or before the Romans themselves.” This frank speech was prompted by a clear conscience,
but the Roman at once grasped the pretext, and sent for trial before the Roman court all those whom Callicrates accused of supporting Perseus. Never before had Greeks been so treated, for not even the most powerful of the Macedonians, Philip, the son of Amyntas, and Alexander, despatched by force to Macedonia the Greeks who were opposed to them, but allowed them to plead their case before the Amphictyons167 B.C..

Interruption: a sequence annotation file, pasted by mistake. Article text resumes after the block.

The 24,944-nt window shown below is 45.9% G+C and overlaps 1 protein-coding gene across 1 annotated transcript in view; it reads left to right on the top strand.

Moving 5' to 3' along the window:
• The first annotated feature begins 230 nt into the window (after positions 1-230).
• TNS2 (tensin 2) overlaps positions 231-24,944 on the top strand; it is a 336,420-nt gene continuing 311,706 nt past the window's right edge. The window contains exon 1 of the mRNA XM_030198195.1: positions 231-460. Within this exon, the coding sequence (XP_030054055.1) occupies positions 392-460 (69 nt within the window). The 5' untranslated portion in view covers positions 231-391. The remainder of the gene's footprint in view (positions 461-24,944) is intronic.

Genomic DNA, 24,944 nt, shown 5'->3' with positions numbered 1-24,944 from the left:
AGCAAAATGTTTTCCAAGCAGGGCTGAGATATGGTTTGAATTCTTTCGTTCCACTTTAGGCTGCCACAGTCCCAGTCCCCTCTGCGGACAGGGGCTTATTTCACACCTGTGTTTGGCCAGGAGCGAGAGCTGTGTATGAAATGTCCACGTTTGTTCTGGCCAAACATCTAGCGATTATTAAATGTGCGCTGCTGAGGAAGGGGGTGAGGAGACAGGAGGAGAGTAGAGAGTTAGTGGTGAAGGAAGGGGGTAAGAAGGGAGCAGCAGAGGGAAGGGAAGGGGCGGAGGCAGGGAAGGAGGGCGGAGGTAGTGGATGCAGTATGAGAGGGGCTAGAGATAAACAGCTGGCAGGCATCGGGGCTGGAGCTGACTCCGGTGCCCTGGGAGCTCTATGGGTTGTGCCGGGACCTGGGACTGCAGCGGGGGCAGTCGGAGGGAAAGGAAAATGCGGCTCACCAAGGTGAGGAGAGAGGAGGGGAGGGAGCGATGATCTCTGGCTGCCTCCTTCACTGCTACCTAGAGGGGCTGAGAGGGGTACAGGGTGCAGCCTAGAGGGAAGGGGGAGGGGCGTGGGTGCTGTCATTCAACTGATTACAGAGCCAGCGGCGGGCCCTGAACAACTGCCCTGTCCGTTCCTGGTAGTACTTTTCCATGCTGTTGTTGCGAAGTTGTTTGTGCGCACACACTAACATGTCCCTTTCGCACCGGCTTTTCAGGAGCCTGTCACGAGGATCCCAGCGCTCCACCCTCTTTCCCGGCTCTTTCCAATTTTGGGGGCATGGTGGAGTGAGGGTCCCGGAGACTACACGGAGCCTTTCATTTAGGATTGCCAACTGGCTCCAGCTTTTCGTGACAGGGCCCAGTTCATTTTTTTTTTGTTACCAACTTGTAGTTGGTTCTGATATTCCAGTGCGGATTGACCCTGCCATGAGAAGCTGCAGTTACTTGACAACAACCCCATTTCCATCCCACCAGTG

But on this occasion it was decided to send up to Rome every one of the Achaean people, however innocent, whom Callicrates chose to accuse. They amounted to over a thousand men. The Romans, holding that all these had already been condemned by the Achaeans, distributed them throughout Etruria and its cities, and though the Achaeans sent embassy after embassy to plead on behalf of the men, no notice was taken of the petitions.
Sixteen years later151 B.C., when the number of Achaeans in Italy